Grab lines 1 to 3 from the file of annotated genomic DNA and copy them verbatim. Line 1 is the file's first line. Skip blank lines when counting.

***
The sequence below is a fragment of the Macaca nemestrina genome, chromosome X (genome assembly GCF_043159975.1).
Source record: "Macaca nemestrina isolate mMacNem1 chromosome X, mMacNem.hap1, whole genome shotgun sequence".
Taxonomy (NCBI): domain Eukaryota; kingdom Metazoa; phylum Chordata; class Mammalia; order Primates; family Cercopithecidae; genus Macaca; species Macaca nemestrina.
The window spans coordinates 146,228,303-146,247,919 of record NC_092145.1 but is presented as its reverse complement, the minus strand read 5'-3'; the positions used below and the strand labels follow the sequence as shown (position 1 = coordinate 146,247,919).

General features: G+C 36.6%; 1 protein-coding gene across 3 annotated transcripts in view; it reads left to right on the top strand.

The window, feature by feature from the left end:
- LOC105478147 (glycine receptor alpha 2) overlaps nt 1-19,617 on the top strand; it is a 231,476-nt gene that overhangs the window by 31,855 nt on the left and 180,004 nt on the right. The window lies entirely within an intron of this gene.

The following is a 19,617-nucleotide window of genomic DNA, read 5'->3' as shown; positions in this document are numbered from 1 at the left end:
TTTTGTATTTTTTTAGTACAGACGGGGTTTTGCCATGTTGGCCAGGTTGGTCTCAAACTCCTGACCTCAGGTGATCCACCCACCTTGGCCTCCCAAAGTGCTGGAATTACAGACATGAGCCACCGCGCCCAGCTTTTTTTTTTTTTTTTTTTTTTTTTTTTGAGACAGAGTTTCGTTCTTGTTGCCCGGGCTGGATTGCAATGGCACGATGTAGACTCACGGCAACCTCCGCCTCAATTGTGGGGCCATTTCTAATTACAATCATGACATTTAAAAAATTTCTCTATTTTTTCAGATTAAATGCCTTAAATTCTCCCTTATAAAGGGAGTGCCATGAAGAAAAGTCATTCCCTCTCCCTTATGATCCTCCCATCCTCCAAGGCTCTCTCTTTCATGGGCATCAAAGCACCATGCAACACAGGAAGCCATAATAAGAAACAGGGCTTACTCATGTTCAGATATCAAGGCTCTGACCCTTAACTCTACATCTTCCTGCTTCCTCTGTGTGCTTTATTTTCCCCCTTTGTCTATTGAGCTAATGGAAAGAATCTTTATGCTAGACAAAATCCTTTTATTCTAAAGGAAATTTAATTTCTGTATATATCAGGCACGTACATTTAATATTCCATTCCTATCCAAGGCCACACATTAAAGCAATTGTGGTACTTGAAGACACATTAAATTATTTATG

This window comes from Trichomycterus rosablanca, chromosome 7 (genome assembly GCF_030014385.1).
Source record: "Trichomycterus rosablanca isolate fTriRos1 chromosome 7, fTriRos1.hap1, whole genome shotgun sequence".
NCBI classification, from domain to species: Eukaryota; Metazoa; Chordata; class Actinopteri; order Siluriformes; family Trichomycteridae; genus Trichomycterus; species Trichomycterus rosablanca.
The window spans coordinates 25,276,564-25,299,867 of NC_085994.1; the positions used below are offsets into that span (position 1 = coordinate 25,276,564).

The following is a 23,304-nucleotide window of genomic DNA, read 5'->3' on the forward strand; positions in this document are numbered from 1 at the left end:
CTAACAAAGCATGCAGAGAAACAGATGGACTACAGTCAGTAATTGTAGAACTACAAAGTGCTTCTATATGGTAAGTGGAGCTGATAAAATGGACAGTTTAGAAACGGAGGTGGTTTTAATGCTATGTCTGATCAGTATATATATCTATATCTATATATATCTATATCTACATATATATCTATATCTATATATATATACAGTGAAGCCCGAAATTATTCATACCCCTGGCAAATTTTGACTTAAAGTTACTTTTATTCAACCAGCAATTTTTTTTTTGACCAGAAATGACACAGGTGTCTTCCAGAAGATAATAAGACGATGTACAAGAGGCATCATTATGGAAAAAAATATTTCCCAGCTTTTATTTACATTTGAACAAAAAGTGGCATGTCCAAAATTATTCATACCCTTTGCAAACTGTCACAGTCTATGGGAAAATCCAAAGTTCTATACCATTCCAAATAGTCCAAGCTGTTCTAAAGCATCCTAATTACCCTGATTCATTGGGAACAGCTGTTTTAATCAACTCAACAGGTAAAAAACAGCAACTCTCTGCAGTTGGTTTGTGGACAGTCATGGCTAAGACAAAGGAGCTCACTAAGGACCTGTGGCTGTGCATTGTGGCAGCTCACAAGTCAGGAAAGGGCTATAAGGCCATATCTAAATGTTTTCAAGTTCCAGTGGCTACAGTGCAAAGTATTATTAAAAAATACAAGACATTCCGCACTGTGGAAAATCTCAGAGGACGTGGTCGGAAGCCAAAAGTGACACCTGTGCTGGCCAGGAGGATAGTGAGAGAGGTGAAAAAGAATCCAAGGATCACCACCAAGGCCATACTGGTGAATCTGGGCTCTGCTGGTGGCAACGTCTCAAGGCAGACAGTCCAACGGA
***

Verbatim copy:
The sequence below is a fragment of the Macaca nemestrina genome, chromosome X (genome assembly GCF_043159975.1).
Source record: "Macaca nemestrina isolate mMacNem1 chromosome X, mMacNem.hap1, whole genome shotgun sequence".
Taxonomy (NCBI): domain Eukaryota; kingdom Metazoa; phylum Chordata; class Mammalia; order Primates; family Cercopithecidae; genus Macaca; species Macaca nemestrina.